Quote:
guess if you drive your car you wear your safety belt:
No, I don't. I don't have a car.

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PostPosted: 2010-06-04 14:05 
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Your car analogy is flawed. Safety belt or not, you still need to be watchful to prevent accidents in the first place. If your car is crushed by a heavy truck the seatbelt doesn't matter anymore. If you can manager to prevent accidents, belts are useless.

In the world of computers, preventing accidents is so damn easy.


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PostPosted: 2010-06-04 15:51 
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botg wrote:
Safety belt or not, you still need to be watchful to prevent accidents in the first place.

Of course. But you still should put the safety belt on. Just in case. Sometimes it's not your fault and even you have been watchful you crash someone who wasn't. Sounds like a perfect analogy for me :wink:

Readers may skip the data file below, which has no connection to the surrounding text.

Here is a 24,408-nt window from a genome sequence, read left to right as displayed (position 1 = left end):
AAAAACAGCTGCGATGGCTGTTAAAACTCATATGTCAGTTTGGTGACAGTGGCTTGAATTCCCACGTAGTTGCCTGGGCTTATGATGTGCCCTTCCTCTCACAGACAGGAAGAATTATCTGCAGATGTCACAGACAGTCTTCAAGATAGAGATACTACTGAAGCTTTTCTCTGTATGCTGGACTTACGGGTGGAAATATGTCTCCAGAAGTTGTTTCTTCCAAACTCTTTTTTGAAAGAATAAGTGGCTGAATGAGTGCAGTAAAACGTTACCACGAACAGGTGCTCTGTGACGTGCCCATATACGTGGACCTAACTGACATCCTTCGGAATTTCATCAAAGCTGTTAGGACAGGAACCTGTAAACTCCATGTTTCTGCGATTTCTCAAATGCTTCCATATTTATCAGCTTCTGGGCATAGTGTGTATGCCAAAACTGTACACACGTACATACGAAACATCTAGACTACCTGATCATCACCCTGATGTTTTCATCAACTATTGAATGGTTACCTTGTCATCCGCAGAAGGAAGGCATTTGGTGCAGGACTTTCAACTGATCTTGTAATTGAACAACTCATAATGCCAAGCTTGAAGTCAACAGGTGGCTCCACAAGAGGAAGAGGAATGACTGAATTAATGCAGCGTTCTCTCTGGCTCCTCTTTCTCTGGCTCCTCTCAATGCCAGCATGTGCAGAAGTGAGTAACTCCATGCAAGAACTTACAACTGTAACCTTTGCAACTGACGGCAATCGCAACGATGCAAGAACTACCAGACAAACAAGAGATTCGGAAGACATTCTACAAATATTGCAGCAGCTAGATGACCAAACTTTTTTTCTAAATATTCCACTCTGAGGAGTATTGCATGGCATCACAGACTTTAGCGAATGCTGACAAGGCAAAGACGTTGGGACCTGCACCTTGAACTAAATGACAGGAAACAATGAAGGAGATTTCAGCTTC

botg wrote:
In the world of computers, preventing accidents is so damn easy.

What do you mean? Like not using windows? :wink:


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PostPosted: 2010-06-04 19:17 
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Quote:
What do you mean? Like not using windows? :wink:
Would be a possibility. :P Besides, I'm using Windows, too, on many PCs, and my last and only virus infection was from 1994. Since then, nothing. Brain 1.0 Deluxe edition helps sometimes. :mrgreen:

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PostPosted: 2010-06-04 21:45 
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I use Windows without firewall and without virus scanners for over a decade. About 7 years of that using a public IP address not hidden behind NAT. Number of infections: ZERO.